Saudis are said to have lain in wait for Jamal Khashoggi

Elias Hubbard
October 10, 2018

Not only do they not know what happened to him, they say, but they are also anxious for his safety.

That Saudi Arabia would allow foreigners to enter a consulate and search it shows the growing global pressure the kingdom faces over the disappearance of Mr Khashoggi, a critic of Saudi Arabia and contributor to the Washington Post.

Foreign Secretary Jeremy Hunt has met ambassador Prince Mohammed bin Nawaf Al Saud to "seek answers", a day after Downing Street said the United Kingdom was "working urgently" to establish the facts behind the disappearance.

"Violence against journalists worldwide is going up and is a grave threat to freedom of expression". Turkey's Foreign Ministry spokesman Hami Aksoy said the investigation was "continuing intensively".

Searches of diplomatic buildings are incredibly rare - under worldwide law, the grounds of an embassy or consulate are considered to belong to the country that is represented there, not the host nation. That doesn't negate the fact that Khashoggi disappeared at or about the time he was supposed to be inside the consulate, and those circumstances don't leave a lot of room for other suspects.

The Saudi consulate in Istanbul issued a statement Sunday, saying reports that Kashoggi was murdered inside the building were "baseless allegations".

News agency Anadolu later reported that a private plane that had arrived from Saudi Arabia at Istanbul's Ataturk Airport was searched last Tuesday, the day Khashoggi was last seen. There were no details about when the search would take place.

Last week, Crown Prince Mohammed told Bloomberg News that his government was "very keen to know what happened to him", and that Mr Khashoggi had left "after a few minutes or one hour". He opened his plea by violating journalistic ethics - he revealed that Khashoggi had been the source of an anonymous quote in one of his previous columns.

The fiancee of a Saudi journalist who is feared to have been assassinated inside the kingdom's consulate in Istanbul is pleading with President Donald Trump to help uncover the truth about his fate.

"Perhaps I'm simply trying to hide from the thought that I have lost a great man whose love I had earned".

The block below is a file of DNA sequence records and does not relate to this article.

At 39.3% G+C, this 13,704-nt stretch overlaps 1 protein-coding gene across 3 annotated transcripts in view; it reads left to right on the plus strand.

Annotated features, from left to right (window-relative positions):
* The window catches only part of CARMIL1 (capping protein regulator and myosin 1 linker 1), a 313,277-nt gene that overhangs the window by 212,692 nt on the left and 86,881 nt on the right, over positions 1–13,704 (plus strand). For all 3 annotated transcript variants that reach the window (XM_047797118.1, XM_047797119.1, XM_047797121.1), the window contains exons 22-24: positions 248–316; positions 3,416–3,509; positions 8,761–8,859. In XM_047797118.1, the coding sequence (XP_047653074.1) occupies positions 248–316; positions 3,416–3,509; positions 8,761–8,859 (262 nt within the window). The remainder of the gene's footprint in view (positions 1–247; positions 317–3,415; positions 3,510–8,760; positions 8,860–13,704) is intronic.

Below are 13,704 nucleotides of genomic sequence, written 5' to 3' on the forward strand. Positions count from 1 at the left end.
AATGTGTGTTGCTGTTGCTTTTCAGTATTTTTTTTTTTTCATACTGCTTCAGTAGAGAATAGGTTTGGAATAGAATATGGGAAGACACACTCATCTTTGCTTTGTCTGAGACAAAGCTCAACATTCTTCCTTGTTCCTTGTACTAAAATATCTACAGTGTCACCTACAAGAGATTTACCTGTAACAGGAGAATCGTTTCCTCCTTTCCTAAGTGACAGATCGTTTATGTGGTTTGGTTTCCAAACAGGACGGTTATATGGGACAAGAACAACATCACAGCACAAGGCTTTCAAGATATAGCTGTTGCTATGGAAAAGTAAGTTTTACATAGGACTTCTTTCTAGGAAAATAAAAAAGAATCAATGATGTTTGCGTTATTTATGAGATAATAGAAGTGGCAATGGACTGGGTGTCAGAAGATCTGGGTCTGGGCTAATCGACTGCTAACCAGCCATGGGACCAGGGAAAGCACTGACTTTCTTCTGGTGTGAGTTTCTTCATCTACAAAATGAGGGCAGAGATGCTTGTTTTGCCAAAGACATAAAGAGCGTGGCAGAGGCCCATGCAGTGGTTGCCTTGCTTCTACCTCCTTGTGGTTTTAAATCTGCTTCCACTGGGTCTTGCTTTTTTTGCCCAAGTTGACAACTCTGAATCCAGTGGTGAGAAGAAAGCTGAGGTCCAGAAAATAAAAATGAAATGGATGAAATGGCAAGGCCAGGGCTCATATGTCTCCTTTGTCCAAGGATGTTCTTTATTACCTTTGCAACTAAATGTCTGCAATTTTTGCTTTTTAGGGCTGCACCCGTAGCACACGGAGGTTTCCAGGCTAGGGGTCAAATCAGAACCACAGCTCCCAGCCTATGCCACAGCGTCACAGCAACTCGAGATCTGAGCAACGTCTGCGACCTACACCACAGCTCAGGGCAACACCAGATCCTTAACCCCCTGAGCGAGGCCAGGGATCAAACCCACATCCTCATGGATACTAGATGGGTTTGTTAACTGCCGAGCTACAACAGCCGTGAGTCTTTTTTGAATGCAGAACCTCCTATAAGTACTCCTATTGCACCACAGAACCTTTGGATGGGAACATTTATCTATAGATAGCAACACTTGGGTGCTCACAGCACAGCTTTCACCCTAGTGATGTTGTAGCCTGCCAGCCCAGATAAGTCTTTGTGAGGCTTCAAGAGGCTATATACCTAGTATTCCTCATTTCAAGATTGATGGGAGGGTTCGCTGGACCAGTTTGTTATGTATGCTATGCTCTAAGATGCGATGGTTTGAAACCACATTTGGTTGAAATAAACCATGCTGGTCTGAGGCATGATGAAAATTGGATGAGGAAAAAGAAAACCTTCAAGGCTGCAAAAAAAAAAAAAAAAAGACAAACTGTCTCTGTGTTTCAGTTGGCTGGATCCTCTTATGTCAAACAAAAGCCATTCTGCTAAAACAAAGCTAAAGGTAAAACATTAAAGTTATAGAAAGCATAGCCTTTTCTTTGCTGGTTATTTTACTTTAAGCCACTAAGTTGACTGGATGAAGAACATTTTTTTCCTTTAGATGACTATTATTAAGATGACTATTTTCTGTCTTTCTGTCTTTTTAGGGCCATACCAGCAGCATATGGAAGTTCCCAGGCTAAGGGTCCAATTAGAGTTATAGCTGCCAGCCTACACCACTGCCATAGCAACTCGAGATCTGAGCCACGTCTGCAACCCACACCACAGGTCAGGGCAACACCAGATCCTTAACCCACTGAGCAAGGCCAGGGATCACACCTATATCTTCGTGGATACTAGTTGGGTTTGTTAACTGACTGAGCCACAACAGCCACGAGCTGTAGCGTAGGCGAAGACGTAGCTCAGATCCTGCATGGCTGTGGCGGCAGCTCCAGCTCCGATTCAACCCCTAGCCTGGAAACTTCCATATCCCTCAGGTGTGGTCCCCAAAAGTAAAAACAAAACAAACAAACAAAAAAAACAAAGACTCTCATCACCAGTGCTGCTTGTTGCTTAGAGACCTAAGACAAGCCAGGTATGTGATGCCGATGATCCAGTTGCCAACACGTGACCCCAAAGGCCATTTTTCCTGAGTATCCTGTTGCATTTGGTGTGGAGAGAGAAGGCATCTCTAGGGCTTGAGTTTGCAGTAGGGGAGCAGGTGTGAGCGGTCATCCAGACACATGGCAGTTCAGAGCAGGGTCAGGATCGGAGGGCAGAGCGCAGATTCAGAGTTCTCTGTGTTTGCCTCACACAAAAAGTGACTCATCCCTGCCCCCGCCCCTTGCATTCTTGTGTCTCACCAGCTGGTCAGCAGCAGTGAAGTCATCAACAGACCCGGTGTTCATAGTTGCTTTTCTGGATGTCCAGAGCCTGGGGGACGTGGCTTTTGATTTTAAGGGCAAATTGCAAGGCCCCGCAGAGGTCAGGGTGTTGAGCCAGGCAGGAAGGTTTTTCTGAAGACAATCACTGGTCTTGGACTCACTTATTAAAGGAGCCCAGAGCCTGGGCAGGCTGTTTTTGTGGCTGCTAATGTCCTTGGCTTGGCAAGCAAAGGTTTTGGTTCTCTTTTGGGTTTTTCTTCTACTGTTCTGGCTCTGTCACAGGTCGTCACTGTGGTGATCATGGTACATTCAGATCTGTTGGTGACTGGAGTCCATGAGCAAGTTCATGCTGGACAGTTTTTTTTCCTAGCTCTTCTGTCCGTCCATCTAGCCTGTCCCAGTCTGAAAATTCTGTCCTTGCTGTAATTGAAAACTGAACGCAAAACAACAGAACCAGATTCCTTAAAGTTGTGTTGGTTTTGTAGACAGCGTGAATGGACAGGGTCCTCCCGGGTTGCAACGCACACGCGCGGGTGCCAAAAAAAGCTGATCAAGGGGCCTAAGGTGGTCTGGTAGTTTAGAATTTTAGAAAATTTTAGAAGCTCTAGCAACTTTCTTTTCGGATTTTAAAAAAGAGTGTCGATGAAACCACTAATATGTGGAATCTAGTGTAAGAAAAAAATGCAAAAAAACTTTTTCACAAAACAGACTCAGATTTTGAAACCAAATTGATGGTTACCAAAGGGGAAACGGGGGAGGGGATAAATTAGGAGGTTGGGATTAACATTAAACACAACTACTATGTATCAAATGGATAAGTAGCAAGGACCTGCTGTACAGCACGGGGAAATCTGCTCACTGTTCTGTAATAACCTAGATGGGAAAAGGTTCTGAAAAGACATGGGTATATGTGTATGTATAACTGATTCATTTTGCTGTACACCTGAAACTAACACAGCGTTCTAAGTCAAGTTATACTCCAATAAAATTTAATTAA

"We call on the government of Saudi Arabia to support a thorough investigation of Mr Khashoggi's disappearance and to be transparent about the results of that investigation", Secretary of State Mike Pompeo said in a statement.

"Now, nobody will dare to speak and criticize the reforms", Khashoggi said.

The United Nations human rights office voiced deep concern Tuesday at the "apparent enforced disappearance" and possible murder of Saudi journalist Jamal Khashoggi a week ago and urged the two countries to investigate.

In September 2017, Human Rights Watch and Amnesty International reported the arrest of dozens of writers, journalists, activists and religious leaders, including prominent Islamist cleric Sheikh Salman al-Awda.

"Saudis wanted to lure Khashoggi back to Saudi Arabia and lay hands on him there", the Post quoted a person familiar with the information as saying.

Silence will not serve the long-term interests of either the prince or the Saudi kingdom. Saudi Arabia may have agreed to the search in order to appease its Western allies and the worldwide community.

In March, the State Department approved a $670 million arms sale to Saudi Arabia, part of a promised $110 billion in deals touted by Trump after his first presidential trip to the Saudi capital a year ago.

Turkish police were limited to footage from two street cameras that monitor the street outside the consulate after Saudi officials claimed that security cameras inside the consulate were not working at the time of last week's incident. Investigators have also examined footage that covers the rear of the mission.

Other reports by Click Lancashire

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